Walking the dog and Autumn.

IMG_0067the Manchurian tree

Our Manchurian pear-tree

The weather is getting to the benign state of allowing daily walks in comfort. The hot blue skies and simmering asphalts have finally given way to soft rain with dove-grey clouds keen to welcome an honest autumn. Even the TV’s weatherman has taken on a calmer stance, showing a clear bias to cooler nights and crispy mornings. Two weeks ago I moved the aircon switch from cool to heat together with adding an extra blanket on our beds.

Here in the Highlands the seasons are distinctly different and is particularly inspiring to watch in the changing of garden greens and trees. Oaks, birch, claret ash, the different beeches, maples and elms are all keen to ditch their leaves. Soon the dreaded strapped on beefy looking  leaf- blowing Bowral Burghers will announce their presence.  I’ll try and summons patience and acceptance of the things we cannot change!  Gardening as a whole has become so much noisier and taken on the form of a war against the growing of things.  I often feel that over-enthusiastic bourgeois gardeners feel it all has to be kept in check and dominated and so line up on Saturday mornings, and buy all those petrol driven equipment to achieve that.

In our housing complex the gardeners are forever being implored to keep things tidy. Some ten years ago when this complex of eight town house were built a unified garden was established which included the Virginia creeper. This creeper always gives a great display during autumn with leaves turn a bright red to burnt-orange. They are fast growers and climb happily against any wall. They use tine anchors in the shape of little suckers to climb up. However, all of those creepers were removed. They were seen as not being ‘tidy’ by the management of this complex. We insisted on keeping our Virginia creeper.  It happily grows against our garage wall each year and even sometimes climbs over a section of the roof.

Milo, our Jack Russell terrier also prefers the cooler weather. He never fails to get admirers who will stop in order to pet him. Sometime he will jump up and sniff their bags. He hopes for a treat. He was lucky a few weeks ago when a woman stopped and opened her bag with hot chicken in it and gave Milo a juicy warm piece of chicken, freshly cooked. Milo showed his pleasure by wagging his tail.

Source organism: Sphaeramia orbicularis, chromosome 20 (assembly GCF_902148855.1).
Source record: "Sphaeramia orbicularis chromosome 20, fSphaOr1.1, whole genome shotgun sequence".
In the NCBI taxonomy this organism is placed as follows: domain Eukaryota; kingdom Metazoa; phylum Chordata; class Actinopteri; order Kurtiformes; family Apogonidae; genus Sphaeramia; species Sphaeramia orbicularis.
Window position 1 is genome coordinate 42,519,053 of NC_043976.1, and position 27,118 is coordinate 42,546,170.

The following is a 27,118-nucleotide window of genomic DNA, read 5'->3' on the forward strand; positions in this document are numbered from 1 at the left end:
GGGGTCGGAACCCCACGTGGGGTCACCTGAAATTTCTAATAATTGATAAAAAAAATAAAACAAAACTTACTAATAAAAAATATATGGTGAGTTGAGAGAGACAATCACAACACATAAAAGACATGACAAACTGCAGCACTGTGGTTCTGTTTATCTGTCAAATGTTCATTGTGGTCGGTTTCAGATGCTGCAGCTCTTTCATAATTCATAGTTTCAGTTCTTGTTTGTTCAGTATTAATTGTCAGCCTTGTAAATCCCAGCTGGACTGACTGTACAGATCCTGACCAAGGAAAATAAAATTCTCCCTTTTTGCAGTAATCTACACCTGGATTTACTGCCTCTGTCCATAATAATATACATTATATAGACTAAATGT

Can you imagine how nice the world would be if men would treat each other in  similar fashion? I don’t know if I will ever reach a level whereby I would offer food to other people on the streets. I do give generously to people who play an instrument or sing on the streets. I went as far as losing my shopping trolley tokens last week to a man playing the didgeridoo. I just emptied my pockets on his little blanket that he had spread on the pavement. More and more people are going hungry. In ‘rich’ Australia many children go to school without even having had breakfast. Why don’t all schools follow Finland? Twice in a row, Finland has been nominated as the ‘happiest country’ in the world. All primary schools provide lunches and have done so for decades.

 

Tags: , , , , , , , ,

22 Responses to “Walking the dog and Autumn.”

  1. Therese Trouserzoff Says:

    Hi Gez. What a wonderful Manchurian Pear !

    I’m always cautious when you extoll the virtues off acting like a dog. We had a Parson Jack Russell – like Milo on stilts – but she was a real bugger of a dog.

    As smart as a whip, but sometimes given to nastiness – if she didn’t feel like a pat – which was often – she didn’t hold back a nip. Once she bit Emmlet 1 on the lip >>> hospital for a stitch and a tetanus shot.

    The Mrs was adamant that the doggie be put down. Emmlet 1 and I were not in favour of that and so we had a Mexican standoff.

    But let me tell you, life got a lot simpler when the dog passed on.

    Speaking of which, George our cat had the one way trip to the vet this week. Poor little bugger’s kidneys gave up the ghost – but he was 17 – which is a great innings for a Burmilla. I miss him terribly. He used to help me put the washing out and we had a stair game where he would run upstairs and play fight me through the balusters. It was really an excuse for a lot of pats.

    George caught on to the art of conversation. When I asked him a question, he would nearly always meow back – right on cue. And he was not slow starting a conversation when I was late with feeding.